Planning system reform

The proposals

The government has announced a suite of planning reforms with the aim of using the planning system to restart the UK economy in the aftermath of COVID-19.

On 6 August, the Ministry of Housing, Communities and Local Government (MHCLG) released two consultations on:

Changes to the current planning system

To improve the effectiveness of the planning system, the government consulted on:

  • changes to the standard method for assessing local housing need
  • setting developer contributions for the First Homes scheme
  • temporarily lifting the small sites threshold for small and medium-sized builders
  • extending the permission in principle to major development

Planning for the future

The government is seeking views on a package of proposals for reforming the planning system in England.

The proposed reforms are made up of five stages:

  • simplifying the role of local plans
  • digitising the planning process
  • developing new standards for design and sustainability
  • reforming developer contributions
  • increasing land supply and supporting renewal of town and city centres

The government consulted on proposals including:

  • simplifying and digitising local plans
  • setting out national general development management policies
  • introducing a standard method for establishing housing requirements
  • replacing legal and policy tests for local plans with a consolidated ‘sustainable development’ test
  • replacing the community infrastructure levy and section 106 planning obligations with a consolidated infrastructure levy (charged as a fixed proportion of development value above a threshold)

Our view

We support action to boost the economy following the COVID-19 pandemic, but we believe that a ‘kneejerk’ reaction using the planning system will not be sustainable.

Hurried planning reform could damage both the physical environment and the overarching principles of planning.

There must be a properly thought-out review of the whole planning system with a view to legislating for fundamental reform.

Making sure that new laws are good laws will take time and needs thorough consultation to avoid any unintended consequences.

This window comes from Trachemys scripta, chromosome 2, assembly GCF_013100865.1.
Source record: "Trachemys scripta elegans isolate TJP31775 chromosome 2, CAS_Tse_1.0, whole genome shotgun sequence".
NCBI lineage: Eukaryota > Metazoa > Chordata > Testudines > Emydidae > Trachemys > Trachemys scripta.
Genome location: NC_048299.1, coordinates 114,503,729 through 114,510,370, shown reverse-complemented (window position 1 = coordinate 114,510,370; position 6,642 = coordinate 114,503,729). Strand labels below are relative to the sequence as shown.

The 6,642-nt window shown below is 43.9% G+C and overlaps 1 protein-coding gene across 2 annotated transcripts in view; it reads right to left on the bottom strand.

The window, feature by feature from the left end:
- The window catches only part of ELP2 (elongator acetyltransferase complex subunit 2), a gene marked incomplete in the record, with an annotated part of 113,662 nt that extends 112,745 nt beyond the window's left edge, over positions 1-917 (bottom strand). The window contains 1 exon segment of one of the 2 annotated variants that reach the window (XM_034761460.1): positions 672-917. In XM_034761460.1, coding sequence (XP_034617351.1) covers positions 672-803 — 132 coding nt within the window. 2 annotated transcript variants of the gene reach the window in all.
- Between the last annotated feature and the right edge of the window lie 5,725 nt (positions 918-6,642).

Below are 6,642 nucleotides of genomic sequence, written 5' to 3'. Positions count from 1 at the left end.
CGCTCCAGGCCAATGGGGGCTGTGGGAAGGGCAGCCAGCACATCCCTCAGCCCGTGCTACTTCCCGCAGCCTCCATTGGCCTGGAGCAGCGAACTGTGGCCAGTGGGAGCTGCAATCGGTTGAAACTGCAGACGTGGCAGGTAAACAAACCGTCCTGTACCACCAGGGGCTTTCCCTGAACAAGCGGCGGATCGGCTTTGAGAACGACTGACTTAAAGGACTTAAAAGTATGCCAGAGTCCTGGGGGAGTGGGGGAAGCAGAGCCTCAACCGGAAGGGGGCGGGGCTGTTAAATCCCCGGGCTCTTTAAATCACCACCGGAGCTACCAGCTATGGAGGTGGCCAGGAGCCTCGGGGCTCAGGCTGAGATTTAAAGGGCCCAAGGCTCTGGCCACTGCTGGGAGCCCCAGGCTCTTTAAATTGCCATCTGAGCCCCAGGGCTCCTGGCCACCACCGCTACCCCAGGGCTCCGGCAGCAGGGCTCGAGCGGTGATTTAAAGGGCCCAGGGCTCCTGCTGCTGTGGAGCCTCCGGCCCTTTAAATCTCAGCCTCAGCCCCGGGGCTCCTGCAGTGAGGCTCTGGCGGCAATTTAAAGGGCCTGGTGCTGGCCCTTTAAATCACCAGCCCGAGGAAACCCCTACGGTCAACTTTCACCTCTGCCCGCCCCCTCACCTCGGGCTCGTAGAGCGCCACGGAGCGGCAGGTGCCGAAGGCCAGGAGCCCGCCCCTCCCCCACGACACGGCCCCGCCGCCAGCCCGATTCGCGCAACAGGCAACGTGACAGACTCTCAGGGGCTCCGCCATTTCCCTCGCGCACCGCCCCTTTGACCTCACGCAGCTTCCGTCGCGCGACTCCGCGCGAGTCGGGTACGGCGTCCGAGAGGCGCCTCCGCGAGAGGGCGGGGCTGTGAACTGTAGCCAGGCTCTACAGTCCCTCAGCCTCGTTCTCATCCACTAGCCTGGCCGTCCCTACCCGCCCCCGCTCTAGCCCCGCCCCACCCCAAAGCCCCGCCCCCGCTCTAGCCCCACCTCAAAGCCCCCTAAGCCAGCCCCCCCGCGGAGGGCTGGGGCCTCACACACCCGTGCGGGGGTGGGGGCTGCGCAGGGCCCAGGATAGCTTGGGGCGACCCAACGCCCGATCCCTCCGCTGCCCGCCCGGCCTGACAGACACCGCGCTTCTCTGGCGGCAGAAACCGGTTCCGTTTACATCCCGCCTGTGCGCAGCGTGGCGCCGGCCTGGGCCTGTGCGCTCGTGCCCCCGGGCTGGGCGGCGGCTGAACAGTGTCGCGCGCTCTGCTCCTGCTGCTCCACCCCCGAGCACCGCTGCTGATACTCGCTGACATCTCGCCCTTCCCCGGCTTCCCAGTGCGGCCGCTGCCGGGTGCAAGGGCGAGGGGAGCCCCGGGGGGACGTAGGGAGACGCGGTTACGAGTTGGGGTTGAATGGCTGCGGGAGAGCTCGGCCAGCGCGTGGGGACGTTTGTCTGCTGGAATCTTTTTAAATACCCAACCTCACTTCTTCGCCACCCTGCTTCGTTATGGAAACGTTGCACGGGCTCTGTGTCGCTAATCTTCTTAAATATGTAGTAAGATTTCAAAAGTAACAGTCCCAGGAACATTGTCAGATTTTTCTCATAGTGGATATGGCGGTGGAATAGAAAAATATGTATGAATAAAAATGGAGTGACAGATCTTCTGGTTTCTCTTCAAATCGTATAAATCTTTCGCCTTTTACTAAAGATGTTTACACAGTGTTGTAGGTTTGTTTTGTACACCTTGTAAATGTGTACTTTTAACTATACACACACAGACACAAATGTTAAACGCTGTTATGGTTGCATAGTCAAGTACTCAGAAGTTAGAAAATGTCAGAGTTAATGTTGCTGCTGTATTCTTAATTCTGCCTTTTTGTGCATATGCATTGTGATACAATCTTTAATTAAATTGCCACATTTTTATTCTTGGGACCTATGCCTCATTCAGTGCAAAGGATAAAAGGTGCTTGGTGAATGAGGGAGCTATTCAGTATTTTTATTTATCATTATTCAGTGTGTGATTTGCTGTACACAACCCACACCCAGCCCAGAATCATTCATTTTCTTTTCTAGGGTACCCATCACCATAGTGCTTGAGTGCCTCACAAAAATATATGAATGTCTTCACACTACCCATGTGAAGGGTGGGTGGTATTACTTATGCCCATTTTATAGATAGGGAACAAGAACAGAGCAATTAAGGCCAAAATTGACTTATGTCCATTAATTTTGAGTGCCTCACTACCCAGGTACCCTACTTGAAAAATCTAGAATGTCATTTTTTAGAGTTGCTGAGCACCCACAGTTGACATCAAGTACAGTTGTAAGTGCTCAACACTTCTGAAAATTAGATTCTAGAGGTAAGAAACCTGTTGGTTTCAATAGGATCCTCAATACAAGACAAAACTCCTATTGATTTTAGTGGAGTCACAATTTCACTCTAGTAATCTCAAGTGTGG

However ‘radical’ any planning reform is, it must be carbon net-zero compatible to make progress. There must be an effective investment framework to deliver national priorities locally.

Changes to the current planning system

In our response, we warned that reforming the whole system at once could lead to uncertainty, especially in light of the impacts of COVID-19 and the end of the transition period.

We believe that government should look at the planning system holistically and decide which parts to reform and when.

We support the introduction of a standard method so long as the new system recognises the complexities of different areas when generating numbers for housing supply.

We would welcome clearer guidance for local planning authorities.

The government should consider whether raising the small sites threshold for a time-limited period would achieve the intended benefits.

A more targeted approach to support SME builders to deliver new homes might be to introduce viability advice and planning application grants for smaller developers.

We doubt that extending permission in principle (PiP) to major developments would make much practical difference.

We suggest that the government consults with lenders on PiP’s value before acting on the proposals.

Read our full response to the changes to the planning system consultation

Planning for the future

We welcomed the prospect of simplifying local plans but noted that a new ‘traffic light’ approach to land designation should not overlook the inherent complexities of different areas and the planning process.

Planning reforms should be carbon net-zero compatible and be reconcilable with the requirements of the Climate Change Act 2008 (and other efforts to reduce the impact of climate change).

We acknowledge that establishing a universal definition of ‘sustainable development’ is a significant challenge.

A clear legal definition would help prevent practical misapplication and misuse of the new test.

We’re concerned that too much centralised decision-making could lead to the needs of local communities and local democracy not being properly reflected in the new system.

It’s important to make sure that the nuances of local, community and democratic elements of planning are not lost in an overarching, standardised system.

We take the view that narrowing the scope of, and setting out what matters are appropriate for, section 106 is preferable to replacing it entirely with a new infrastructure levy.

Our experience from both the private and public sectors is that section 106 enables flexibility in decision making to achieve better planning outcomes.

Read our full response to the planning for the future consultation

Next steps

The consultation on changes to the planning system closed on 1 October.

The government is analysing the feedback.

The consultation on planning for the future closes on 29 October.

We look forward to working with the government to develop effective new laws that will deliver recovery in the aftermath of the pandemic, without unintended consequences.

What we’re doing

October 2020 – we responded to MHCLG’s consultations on changes to the current planning system and planning for the future

July 2020 – we responded to MHCLG’s consultation on the First Homes scheme

Get involved

MHCLG is calling for evidence on its proposals to improve the transparency of contractual mechanisms, such as land options, used to exercise control over land.

This consultation closes on 6 November 2020.

We encourage those with an interest in this matter to respond directly.